Jiang Li, a veteran runner, led a group down to a different gorge. They included Ms. Zhang, who cried in another runner’s arms, Mr. Jiang recalled in a blog post. Mr. Jiang didn’t respond to a request for comment.
Then, after an attempt to find caves uphill failed, the group made a downhill dash. “We couldn’t think too much and just ran for our lives,” Mr. Jiang wrote in the post.
On the slope, Mr. Jiang came across three bodies, including a champion female runner, according to his written account. His watch read 1:40 p.m. He then noticed Ms. Zhang had disappeared.
Several runners had continued on with Ms. Zhou when she made her decision to continue uphill towards checkpoint three after 1 p.m., following a smartphone map that kept them from losing the trail in the heavy mist.
Some runners gave up and headed down; only two stuck with her. They came across a cave where a goat herder lit a fire.
It was one of several caves near checkpoint three, but only a few runners were lucky enough to find them. One herder would eventually rescue six other runners, but couldn’t save another two he spotted off the trail, who had collapsed and died.
Flawed Response The official investigation showed the first response from Ms. Zhang, the founder of principal operator Gansu Shengjing, came only at 1:56 p.m., more than two hours after the first runner S.O.S., and more than an hour after GPS trackers showed little movement among many lead runners. It couldn’t be determined if organizers received or noticed the S.O.S. alerts.
A local entrepreneur who started out in the printing business, Ms. Zhang founded the sports company and launched the race with her husband, staffing it with freelance operators and selling display banners to sponsors. In a 2018 television interview, Ms. Zhang said that as a marathon runner herself, she wanted to introduce others to the wilderness surrounding her hometown and help boost the local economy.
At her request, the Blue Sky rescuers gathered its members and headed uphill. By then, 14 runners had died of acute hypothermia, according to the government investigation.
Meng Pengsen, a director at the Yellow River Stone Forest Tourist Site, which co-hosted the race and provided logistics support, said in an interview that Ms. Zhang called him at 2:16 p.m. asking for a four-wheel drive vehicle and warm clothes, because some runners were injured and cold.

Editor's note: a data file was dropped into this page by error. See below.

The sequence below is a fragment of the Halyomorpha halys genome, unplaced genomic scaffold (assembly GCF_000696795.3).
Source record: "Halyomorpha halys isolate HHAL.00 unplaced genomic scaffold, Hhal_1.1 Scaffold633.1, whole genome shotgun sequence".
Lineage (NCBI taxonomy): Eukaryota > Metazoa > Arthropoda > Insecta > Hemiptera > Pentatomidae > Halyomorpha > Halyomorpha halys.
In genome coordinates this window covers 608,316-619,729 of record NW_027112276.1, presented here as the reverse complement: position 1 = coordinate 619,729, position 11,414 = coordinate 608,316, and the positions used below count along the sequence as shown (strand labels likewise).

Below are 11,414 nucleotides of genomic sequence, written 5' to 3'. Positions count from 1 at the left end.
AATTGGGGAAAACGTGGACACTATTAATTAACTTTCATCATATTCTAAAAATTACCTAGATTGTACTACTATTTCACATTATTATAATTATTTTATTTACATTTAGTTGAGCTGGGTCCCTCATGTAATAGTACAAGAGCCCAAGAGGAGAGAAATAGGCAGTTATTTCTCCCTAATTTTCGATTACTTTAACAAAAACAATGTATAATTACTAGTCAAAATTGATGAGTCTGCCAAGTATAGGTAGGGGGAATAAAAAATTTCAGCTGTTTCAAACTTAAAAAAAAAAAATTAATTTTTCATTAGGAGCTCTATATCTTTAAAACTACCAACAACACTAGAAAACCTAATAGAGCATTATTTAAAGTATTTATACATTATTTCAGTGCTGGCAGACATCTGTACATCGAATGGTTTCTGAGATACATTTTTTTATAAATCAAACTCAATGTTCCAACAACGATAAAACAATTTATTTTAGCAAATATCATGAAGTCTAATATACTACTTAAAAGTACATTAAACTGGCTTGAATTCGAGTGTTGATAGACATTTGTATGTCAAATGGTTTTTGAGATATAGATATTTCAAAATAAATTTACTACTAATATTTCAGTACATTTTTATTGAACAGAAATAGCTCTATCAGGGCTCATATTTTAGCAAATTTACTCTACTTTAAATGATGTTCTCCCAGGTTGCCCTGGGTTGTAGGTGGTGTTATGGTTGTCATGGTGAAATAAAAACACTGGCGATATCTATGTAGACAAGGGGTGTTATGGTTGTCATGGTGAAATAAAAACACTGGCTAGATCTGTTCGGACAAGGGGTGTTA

He said she kept calling to check if he had arrived and sounded agitated. His experience was first reported by China’s Caixin Magazine.
Once uphill, Mr. Meng and Ms. Zhang distributed cotton-padded overcoats to runners. Continuing upwards without Ms. Zhang, he saw three runners facing down. They weren’t breathing. Later, he headed back down and saw Ms. Zhang, the organizer, huddling with a group of runners to stay warm. “She looked scared,” Mr. Meng said.
Mr. Meng, whose co-host unit authorized the race, was fired along with dozens of other officials. Mr. Meng said his role was to approve the race, but that he and others weren’t involved in handling the details.
At 3 p.m., the organizers finally called the government for help. By then, at least 18 runners had died. Ms. Zhang was later arrested with her husband and three associates.
Keep Running Ms. Zhou dried off in the cave. Doubting that rescuers would reach them soon, she decided to go to checkpoint four, where she knew a vehicle could pick her up.
At 4:18 p.m. she ran past checkpoint three as two volunteers in heavy clothes cheered her on, apparently unaware that runners had died.
At checkpoint four, staff seemed unaware of the severity of the situation, runners interviewed said. They made Ms. Zhou beef soup, she said, never mentioning the deaths. In all, only four runners made it that far. With 36.4 miles to the finish, Ms. Zhou decided to keep on going, having little idea of the scale of the tragedy on the racecourse. By then, the weather had cleared.
“Nobody told me to stop,” she said in an interview. “I thought everybody was safe.”
By 7 p.m., organizers had accounted for most of the runners, but 33 were still missing. Firefighters, policemen, mine rescuers and paramilitary officers were arriving with search dogs and other equipment.
More than an hour and a half later, at 8:40 p.m., Ms. Zhou had run all the way to checkpoint six, until she was bundled into a van and told the race had been stopped and some runners had died.
Ms. Zhou was dumbfounded. She returned to her hotel and saw no trace of Ms. Wen. She kept refreshing an online map that tracked runners using GPS. A dot representing Ms. Wen was stopped one mile before checkpoint three.
Her death was confirmed the next morning after an overnight search led by firefighters with the help of local villagers, rescue dogs and a helicopter. The last body, found at 9:10 a.m., belonged to Ms. Zhang, the runner from Lanzhou.
Ms. Zhou said she cried many times with remorse in the days after. In a blog, she wrote that had she stuck with her friend, Ms. Wen might not have died. Ms. Wen’s sports watch showed her heartbeat stopped shortly after 2 p.m., according to a screenshot of the data provided to the Journal by her father.
Ms. Zhou said another runner who read her blog told her he felt guilty too, because in Ms. Wen’s final moments he had tried to help her downhill, but he was too weak and gave up.
Ms. Zhou said she never once thought about survival during the race. “Now I know I was at death’s door,” she said.